The key objectives of the evaluation are to determine the relevance, effectiveness, efficiency and sustainability (the Evaluation Criteria ) of the Pacific Response Fund (PRF) Stream V- supported activities (“the Activities”) implemented by the UNICEF Pacific HIV & AIDS Programme (“the Programme”) in line with the OECD DAC evaluation criteria.

As PRF-supported activities were closely linked to the rest of the UNICEF Pacific HIV & AIDS Programme, they are assessed here in that broader context.

The countries covered in the evaluation were Kiribati, Vanuatu, Solomon Islands and Fiji. Altogether 42 separate group and individual interviews were conducted by the consultant during May and June 2013.


The countries covered in the evaluation were Kiribati, Vanuatu, Solomon Islands and Fiji. It was not possible to visit all countries because of time restrictions, so Vanuatu was not visited in person, but some telephone interviews with respondents in the country were carried out.
Interview Respondents:
The stakeholders interviewed are listed in the appendix. Altogether 42 separate group and individual interviews were conducted. In many cases triangulation could be conducted directly in the interviews using “circular questioning” techniques.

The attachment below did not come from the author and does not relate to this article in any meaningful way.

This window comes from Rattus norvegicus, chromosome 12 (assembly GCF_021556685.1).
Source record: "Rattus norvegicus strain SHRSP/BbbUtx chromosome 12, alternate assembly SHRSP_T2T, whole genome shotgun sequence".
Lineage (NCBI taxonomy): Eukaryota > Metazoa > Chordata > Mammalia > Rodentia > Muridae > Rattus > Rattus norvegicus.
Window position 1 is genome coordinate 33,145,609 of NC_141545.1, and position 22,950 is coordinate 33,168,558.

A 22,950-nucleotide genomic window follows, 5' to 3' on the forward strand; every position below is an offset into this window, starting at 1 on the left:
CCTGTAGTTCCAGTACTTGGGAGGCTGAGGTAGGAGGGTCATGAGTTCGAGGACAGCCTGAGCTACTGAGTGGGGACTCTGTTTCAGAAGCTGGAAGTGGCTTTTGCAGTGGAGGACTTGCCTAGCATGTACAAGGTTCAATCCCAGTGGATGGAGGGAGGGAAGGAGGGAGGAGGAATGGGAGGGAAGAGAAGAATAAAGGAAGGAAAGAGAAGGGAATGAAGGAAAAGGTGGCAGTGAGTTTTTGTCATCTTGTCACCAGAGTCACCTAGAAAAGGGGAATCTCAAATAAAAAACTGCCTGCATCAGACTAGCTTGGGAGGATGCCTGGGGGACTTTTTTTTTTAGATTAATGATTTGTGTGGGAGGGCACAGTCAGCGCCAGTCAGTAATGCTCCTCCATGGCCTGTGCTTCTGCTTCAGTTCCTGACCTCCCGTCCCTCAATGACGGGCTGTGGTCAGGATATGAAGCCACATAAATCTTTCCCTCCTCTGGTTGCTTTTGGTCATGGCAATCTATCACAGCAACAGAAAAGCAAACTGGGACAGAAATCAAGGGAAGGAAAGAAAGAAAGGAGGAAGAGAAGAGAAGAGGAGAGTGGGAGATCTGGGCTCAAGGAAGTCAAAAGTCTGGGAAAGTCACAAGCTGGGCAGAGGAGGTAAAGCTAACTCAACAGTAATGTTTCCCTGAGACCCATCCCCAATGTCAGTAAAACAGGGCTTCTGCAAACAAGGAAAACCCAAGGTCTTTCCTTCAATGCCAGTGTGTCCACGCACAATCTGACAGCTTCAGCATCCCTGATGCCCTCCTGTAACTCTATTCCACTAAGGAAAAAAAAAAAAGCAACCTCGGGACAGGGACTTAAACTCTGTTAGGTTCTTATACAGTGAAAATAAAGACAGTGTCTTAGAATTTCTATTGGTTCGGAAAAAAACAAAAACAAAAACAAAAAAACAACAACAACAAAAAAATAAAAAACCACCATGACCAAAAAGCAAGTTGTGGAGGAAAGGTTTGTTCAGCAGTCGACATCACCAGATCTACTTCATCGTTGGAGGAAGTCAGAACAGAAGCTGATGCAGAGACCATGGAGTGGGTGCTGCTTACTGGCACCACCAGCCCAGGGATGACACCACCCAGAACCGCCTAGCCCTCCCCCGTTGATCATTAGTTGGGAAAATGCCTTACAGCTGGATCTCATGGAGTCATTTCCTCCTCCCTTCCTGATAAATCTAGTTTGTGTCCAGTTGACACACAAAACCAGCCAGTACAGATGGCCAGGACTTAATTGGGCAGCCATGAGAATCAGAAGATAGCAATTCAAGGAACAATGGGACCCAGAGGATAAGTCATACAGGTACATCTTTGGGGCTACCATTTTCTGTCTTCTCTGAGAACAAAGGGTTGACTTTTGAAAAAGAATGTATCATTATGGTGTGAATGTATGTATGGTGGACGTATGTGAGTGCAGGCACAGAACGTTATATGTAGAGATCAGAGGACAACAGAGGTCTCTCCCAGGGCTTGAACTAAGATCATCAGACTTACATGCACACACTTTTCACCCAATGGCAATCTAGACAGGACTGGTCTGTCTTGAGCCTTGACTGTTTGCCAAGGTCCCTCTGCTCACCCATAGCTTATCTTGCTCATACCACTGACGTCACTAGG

Field observations:
Fieldwork also allowed the evaluator to make both targeted observations (to gather data to evaluate the current evaluation questions and sub-questions) and ad-hoc observations (to help develop and refine the evaluation sub-questions). Fieldwork observations included, but were not limited to:
• Availability and quality of services and products (planned and additional) at field sites
• Social and economic circumstances of target and at-risk populations
• Nature and quality of cooperation and communication between the UNICEF Pacific HIV & AIDS Programme Team and their partners, and between the latter and other stakeholders